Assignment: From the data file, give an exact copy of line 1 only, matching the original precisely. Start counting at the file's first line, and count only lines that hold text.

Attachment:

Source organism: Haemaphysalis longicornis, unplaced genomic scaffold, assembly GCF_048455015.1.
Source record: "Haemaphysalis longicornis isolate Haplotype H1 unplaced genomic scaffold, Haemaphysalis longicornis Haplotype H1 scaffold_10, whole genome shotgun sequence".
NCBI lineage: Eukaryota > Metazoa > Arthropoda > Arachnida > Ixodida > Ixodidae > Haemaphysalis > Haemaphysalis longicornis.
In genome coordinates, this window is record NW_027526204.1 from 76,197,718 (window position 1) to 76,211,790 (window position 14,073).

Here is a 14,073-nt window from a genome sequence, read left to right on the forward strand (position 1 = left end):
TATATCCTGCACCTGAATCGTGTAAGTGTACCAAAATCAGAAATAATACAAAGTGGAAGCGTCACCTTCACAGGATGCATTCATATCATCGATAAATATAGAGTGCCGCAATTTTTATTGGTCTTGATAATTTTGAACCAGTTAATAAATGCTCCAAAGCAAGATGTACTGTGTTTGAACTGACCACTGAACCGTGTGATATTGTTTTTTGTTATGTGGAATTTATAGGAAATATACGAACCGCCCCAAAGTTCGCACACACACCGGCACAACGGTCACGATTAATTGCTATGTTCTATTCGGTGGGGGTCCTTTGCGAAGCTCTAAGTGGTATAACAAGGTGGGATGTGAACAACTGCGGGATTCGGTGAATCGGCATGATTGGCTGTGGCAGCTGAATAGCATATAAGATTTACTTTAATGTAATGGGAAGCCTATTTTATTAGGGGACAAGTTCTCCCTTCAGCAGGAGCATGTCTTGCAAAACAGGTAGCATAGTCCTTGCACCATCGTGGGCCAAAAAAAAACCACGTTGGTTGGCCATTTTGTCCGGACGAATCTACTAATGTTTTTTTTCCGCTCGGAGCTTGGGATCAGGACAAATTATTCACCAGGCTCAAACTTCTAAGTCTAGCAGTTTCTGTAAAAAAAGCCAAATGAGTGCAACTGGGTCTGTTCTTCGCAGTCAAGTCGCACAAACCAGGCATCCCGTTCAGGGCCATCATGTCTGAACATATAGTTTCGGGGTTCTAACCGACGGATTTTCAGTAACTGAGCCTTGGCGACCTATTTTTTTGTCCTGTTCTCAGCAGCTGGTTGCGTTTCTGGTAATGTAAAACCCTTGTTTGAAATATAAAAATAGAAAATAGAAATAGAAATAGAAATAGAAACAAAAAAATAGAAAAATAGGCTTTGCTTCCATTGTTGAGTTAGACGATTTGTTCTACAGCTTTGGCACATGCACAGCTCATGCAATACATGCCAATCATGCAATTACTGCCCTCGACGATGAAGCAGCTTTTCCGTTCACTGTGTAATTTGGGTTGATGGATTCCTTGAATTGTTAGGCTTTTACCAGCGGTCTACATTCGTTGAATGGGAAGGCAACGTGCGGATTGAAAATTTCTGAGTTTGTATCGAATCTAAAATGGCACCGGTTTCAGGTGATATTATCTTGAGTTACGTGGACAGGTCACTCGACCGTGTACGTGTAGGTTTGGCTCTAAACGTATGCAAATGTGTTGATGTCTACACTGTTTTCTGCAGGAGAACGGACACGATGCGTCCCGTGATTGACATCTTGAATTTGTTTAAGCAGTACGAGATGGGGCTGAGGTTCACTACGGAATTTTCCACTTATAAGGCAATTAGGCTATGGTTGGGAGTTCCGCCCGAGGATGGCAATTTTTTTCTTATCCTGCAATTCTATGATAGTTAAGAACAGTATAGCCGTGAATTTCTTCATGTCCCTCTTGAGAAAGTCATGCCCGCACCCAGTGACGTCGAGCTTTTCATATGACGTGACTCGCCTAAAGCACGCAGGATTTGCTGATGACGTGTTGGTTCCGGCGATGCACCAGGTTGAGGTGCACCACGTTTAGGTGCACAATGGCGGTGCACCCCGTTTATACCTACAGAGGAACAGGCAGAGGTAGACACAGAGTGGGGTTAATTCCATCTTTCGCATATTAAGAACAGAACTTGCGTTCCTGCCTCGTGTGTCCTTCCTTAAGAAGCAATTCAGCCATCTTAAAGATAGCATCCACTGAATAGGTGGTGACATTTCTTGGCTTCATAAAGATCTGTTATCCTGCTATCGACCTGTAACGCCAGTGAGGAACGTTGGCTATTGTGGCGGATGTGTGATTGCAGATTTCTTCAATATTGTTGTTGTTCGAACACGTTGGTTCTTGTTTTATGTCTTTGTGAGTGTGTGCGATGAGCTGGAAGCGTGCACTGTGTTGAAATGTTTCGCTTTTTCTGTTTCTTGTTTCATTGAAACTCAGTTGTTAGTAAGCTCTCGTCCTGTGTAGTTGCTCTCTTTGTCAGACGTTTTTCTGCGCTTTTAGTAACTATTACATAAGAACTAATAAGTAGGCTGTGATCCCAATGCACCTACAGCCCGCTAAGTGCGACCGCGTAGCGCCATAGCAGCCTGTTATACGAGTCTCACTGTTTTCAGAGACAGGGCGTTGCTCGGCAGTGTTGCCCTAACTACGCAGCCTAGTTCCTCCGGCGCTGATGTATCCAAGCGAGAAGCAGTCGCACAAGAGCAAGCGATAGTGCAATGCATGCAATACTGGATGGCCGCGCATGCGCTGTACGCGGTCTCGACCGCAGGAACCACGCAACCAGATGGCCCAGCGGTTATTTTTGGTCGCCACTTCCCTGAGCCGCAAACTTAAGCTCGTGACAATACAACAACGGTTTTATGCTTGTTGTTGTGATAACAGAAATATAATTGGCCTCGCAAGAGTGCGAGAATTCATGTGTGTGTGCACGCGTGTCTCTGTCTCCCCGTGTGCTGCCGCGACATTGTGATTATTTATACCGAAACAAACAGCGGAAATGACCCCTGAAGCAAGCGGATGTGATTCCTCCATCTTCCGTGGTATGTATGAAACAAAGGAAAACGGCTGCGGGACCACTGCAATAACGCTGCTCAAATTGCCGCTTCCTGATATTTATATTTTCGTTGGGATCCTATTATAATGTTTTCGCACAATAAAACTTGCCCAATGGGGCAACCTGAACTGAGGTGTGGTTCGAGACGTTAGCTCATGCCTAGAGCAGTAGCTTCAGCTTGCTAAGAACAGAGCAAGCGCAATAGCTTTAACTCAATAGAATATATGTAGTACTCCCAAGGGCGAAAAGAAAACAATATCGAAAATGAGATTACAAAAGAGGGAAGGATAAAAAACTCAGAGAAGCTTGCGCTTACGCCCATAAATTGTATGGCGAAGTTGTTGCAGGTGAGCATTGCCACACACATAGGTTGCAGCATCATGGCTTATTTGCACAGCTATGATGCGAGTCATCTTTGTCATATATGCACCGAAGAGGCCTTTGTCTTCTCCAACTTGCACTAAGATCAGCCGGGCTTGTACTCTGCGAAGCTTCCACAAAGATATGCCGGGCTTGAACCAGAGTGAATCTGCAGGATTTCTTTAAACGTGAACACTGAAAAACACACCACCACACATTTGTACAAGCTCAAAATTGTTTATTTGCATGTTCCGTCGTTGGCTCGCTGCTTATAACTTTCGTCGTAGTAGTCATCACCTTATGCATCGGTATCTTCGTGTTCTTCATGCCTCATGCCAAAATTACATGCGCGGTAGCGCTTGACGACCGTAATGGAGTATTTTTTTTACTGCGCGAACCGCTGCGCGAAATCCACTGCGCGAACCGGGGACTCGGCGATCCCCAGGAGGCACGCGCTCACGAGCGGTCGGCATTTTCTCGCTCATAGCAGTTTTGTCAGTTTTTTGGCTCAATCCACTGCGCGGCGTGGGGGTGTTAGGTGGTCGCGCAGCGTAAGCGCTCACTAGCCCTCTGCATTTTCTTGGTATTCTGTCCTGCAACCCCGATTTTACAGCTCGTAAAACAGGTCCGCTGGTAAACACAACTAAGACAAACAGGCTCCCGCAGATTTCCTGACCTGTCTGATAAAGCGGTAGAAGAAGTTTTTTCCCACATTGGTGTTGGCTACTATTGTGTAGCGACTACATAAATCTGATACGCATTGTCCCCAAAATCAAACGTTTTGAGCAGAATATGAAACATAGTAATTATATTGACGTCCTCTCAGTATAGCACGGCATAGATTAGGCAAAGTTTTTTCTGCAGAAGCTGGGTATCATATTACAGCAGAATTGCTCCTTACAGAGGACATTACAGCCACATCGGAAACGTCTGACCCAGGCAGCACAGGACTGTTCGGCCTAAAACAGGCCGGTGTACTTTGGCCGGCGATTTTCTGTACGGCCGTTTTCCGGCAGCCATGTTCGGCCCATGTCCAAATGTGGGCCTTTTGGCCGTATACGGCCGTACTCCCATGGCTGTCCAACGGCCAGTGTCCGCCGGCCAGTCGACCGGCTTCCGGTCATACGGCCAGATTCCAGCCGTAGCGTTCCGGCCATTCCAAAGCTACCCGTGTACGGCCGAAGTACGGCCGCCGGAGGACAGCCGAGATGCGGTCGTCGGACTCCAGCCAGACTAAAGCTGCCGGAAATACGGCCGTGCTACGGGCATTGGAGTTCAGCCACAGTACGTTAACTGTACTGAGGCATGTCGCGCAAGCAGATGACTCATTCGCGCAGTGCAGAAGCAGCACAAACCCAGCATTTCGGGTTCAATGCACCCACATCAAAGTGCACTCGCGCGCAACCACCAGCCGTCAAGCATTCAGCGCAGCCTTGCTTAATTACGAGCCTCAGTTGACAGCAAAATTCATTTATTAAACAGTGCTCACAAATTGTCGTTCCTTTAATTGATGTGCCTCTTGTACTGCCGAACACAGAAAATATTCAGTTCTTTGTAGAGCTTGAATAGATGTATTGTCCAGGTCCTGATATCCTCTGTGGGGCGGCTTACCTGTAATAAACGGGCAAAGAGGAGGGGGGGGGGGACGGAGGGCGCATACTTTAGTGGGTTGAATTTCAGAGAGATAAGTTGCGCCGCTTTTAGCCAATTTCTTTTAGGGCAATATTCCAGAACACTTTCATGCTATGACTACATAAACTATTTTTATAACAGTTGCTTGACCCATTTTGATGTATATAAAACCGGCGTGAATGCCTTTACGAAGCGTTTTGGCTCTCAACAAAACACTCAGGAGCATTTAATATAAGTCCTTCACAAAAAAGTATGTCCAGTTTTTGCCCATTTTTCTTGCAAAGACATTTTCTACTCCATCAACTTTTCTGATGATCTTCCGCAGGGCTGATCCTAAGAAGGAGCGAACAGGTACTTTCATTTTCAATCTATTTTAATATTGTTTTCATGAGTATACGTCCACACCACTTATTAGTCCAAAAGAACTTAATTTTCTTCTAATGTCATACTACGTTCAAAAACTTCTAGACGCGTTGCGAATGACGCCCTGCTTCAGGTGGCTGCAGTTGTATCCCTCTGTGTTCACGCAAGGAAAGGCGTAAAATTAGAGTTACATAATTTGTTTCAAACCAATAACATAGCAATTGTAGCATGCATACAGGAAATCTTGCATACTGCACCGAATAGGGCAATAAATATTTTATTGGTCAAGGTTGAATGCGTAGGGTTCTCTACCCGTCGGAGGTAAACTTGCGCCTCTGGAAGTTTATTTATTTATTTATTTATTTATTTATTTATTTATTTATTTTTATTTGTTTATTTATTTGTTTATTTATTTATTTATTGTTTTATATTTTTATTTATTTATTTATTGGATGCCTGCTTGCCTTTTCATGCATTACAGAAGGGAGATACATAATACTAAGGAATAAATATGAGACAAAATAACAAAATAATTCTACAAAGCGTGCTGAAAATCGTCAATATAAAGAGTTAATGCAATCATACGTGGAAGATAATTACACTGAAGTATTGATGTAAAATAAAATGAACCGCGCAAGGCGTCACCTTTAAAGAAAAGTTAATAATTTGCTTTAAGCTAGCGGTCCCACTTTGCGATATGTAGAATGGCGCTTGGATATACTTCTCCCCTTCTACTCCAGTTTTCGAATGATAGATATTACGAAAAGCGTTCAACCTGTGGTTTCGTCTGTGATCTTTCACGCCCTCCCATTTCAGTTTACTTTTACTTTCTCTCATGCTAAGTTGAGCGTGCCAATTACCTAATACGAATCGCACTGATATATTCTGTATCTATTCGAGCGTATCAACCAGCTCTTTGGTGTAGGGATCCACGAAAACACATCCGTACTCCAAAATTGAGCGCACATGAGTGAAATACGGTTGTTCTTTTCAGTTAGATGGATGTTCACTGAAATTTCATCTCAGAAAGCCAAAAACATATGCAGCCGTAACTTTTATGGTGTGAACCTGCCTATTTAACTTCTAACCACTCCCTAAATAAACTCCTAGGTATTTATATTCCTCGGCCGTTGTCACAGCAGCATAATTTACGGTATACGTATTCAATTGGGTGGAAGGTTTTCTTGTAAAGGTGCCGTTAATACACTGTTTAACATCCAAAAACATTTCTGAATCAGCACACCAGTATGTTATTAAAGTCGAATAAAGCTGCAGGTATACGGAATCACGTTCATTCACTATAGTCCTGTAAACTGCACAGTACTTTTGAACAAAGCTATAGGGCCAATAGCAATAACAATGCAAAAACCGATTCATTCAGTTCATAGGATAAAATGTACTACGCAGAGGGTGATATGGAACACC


Source organism: Haemaphysalis longicornis, unplaced genomic scaffold, assembly GCF_048455015.1.